LANSING – For yet another month, seasonal patterns have shown up in the Michigan labor market unemployment rates.
That’s a good thing. A year ago, it wasn’t just the typical November employment declines in northern regions that were present, for example, but employment that had been “dropping like a rock” throughout Michigan and no seasonality, said Jim Rhein, labor market analyst for the Michigan Department of Energy, Labor & Economic Growth.
Still, the picture could be brighter.
While jobless rates have declined since last November throughout the state, employment growth that accompanied unemployment declines in the first half of 2010 reached a plateau in the summer and has stayed flat.
“We have not seen a lot of growth in employment, but unemployment levels are continuing to decline, so there’s a certain amount of labor force withdrawal” or fewer people looking for jobs, Rhein said, “so that is a concern.”
Since November 2009, total employment rose in eight regions of the state and fell in eight. Most over-the-year changes were marginal and employment was unchanged in one area, the Muskegon MSA.
“The fact that we’ve stabilized in some areas is a far better scenario than we were looking at in ’09,” Rhein said. “But it’s somewhat disappointing … that the first half of 2010 was a little bit more favorable than we’re seeing in the second half of 2010.”
From October to November, seasonally unadjusted unemployment rates dropped in 14 of Michigan’s 17 major labor market areas.
The largest decline came in the Detroit metropolitan statistical area, where the rate dropped 1.3 percentage points to 12 percent in November, from 13.3 percent in October.
And over the year, the unemployment rate for the Detroit MSA encompassing Wayne, Oakland, Macomb, Lapeer, Livingston and St. Clair counties fell 3 percentage points from the November 2009 level of 15 percent.
Rhein said growth in the region’s manufacturing employment is part of the improvement, but the decline largely reflects the rate’s high level to begin with.
The Detroit metro area’s drop continued a pattern for areas of the state that in 2009 recorded some of Michigan’s highest unemployment rates. Those areas include the Monroe and Muskegon MSAs, which with the Detroit MSA had the largest over-the-year drops in November 2010 jobless rates, although declines were present in all labor market regions of Michigan.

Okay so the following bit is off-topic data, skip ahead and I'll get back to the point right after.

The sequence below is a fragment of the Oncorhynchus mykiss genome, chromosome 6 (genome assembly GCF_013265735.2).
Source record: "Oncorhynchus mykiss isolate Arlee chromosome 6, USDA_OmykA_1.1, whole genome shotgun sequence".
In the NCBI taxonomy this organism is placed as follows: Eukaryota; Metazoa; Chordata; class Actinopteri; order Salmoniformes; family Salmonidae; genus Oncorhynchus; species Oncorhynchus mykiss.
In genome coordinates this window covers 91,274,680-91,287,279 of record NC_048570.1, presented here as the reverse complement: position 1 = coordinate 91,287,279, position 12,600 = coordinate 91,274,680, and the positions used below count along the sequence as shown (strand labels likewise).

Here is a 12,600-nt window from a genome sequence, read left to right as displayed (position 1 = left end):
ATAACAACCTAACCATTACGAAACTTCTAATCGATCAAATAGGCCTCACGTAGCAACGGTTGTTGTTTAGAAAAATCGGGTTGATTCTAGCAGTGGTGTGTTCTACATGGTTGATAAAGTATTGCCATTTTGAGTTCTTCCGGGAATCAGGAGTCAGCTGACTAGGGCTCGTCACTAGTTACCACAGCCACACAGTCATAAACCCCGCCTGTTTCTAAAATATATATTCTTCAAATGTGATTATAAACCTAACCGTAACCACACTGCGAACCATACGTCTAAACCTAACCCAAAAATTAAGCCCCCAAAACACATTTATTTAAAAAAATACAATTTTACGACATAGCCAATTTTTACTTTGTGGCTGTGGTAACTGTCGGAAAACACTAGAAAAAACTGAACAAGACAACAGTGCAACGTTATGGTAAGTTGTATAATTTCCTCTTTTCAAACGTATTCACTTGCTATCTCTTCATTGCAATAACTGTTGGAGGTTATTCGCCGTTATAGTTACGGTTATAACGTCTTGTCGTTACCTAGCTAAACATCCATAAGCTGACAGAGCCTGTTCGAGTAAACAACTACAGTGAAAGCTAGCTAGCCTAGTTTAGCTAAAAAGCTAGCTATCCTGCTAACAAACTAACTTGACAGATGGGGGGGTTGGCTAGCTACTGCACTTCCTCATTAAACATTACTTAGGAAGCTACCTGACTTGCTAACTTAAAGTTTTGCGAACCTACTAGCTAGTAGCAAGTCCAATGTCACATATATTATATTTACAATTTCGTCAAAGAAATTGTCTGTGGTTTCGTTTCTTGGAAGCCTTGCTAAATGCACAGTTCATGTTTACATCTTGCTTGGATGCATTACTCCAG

Among Michigan regions in November:
• In the Grand Rapids metropolitan statistical area, encompassing Barry, Ionia, Kent and Newaygo counties, the jobless rate dropped to 9.5 percent from 10 percent in October.
The rate was down 2 percentage points from last November’s 11.5 percent rate.
• The Ann Arbor area’s jobless rate was 7.2 percent, a decrease from 7.8 percent in October. The November rate for the MSA consisting of Washtenaw County was down 1.5 percentage points from the year-ago rate of 8.7 percent.
• The Holland MSA, consisting of Ottawa County, saw its rate drop to 10.1 percent, from 10.6 percent in October. The November rate was down 2.3 percentage points from the area’s year-ago rate of 12.4 percent.
• The Muskegon MSA of Muskegon County posted a jobless rate of 12.1 percent that compared with 12.8 percent in October. The November rate was down 3.2 percentage points from last November’s 15.3 percent rate.
• In the Flint MSA of Genesee County, the rate was 12.5 percent, down from 13 percent in October. The rate was down 2.8 percentage points from the region’s 15.3 percent rate in November 2009.
• The Kalamazoo MSA, made up of Kalamazoo and Van Buren counties, posted a jobless rate of 9.7 percent, compared with its 10 percent rate in October. The November rate was down 1.5 percentage points from the region’s year-ago November rate of 11.2 percent.
• The three-county Lansing MSA, consisting of Clinton, Ingham and Eaton counties, had an 8.7 percent unemployment rate that was down from 9.2 percent in October. The rate dropped 2.3 percentage points from last November’s 11 percent rate.